Looking at it from my perspective in the design department, the main things I want are accurate details involving the building or site where the sign will be installed (a proper survey or building/site plans) and the highest quality assets (logos, pre-existing art) from the client that will be used in the design. The rookie mistake from sales people is accepting anything the customer sticks in an email message. They typically grab the first dopey JPEG they find and expect a sign project to be completed rapid fire from that. Too many of them don't want to be burdened with having to think about details.

    On the back end, once we've made the sale and are ready to go into production, we do have spec sheet forms for that to go along with the sketches used to sell the job. Nevertheless, plenty of human beings able to have a conversation are on site in case any problem or discrepancy turns up. And that can happen plenty of times. Forms are great for keeping a record of details. But in the end a whole lot more gets communicated in an actual conversation.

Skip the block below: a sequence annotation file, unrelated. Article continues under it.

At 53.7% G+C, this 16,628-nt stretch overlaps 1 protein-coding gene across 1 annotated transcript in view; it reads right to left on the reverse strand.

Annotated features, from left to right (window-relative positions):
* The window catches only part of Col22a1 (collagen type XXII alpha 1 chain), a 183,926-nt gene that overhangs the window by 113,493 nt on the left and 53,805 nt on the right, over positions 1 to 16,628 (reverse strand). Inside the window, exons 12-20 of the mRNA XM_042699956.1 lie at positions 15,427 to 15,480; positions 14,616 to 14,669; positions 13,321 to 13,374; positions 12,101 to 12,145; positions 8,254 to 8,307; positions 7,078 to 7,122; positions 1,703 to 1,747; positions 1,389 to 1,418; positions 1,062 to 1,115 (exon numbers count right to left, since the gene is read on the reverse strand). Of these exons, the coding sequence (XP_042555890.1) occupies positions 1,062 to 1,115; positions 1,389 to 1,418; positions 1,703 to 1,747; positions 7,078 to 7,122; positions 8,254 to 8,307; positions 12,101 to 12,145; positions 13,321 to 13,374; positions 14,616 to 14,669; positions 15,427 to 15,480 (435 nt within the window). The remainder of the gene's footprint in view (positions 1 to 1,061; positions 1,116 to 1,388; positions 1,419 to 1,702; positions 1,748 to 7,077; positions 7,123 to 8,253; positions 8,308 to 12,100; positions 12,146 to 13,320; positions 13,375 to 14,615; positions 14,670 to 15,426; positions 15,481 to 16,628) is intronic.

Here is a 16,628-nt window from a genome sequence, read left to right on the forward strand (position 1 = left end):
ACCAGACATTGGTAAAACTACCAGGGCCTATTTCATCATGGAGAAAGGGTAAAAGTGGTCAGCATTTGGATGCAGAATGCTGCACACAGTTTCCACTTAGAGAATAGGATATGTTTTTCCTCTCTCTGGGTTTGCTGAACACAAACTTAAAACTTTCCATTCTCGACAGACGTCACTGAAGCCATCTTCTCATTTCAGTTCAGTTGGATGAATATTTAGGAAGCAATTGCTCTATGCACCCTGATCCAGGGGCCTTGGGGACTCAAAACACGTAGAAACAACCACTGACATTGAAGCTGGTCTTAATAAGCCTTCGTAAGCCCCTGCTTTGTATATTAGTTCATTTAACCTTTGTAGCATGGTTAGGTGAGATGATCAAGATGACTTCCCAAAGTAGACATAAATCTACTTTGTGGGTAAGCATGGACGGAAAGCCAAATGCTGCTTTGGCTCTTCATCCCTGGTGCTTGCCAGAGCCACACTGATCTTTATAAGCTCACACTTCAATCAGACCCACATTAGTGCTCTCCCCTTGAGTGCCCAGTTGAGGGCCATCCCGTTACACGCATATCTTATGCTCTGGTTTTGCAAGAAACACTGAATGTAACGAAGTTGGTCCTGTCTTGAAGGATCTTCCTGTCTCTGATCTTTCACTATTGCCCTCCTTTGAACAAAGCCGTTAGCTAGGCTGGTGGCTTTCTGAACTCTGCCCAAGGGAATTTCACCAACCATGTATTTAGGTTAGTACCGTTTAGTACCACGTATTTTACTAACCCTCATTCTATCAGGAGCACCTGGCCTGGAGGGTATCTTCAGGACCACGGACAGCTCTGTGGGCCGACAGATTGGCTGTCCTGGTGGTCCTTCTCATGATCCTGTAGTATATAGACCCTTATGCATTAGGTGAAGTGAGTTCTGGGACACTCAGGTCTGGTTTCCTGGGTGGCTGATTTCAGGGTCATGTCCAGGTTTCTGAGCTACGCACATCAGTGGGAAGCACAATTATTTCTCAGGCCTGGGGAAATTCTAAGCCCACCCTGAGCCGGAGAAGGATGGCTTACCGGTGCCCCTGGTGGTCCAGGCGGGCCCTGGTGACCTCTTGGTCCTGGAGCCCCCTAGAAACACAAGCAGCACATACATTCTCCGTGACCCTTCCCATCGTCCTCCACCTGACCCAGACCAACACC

Last edited: Nov 23, 2019
  13. Texas_Signmaker

    Texas_Signmaker Very Active Signmaker

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    Frisco, TX
    I've never heard a reference to masterbation used in such a professional tone before... hats off to you Bobby.
     
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  14. WhiskeyDreamer

    WhiskeyDreamer Professional Snow Ninja

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    This is what I use.
     

    Attached Files:

    • Qs.pdf
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      329.2 KB
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  15. GB2

    GB2 Very Active Member

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    Nov 15, 2005
    Connecticut, USA
    I think any form of this type definitely can work but you are right, it can never cover every scenario but there is a fine line for it to be a good form. It must be detailed enough but also flexible. It should start out with a basic conversation regarding a job....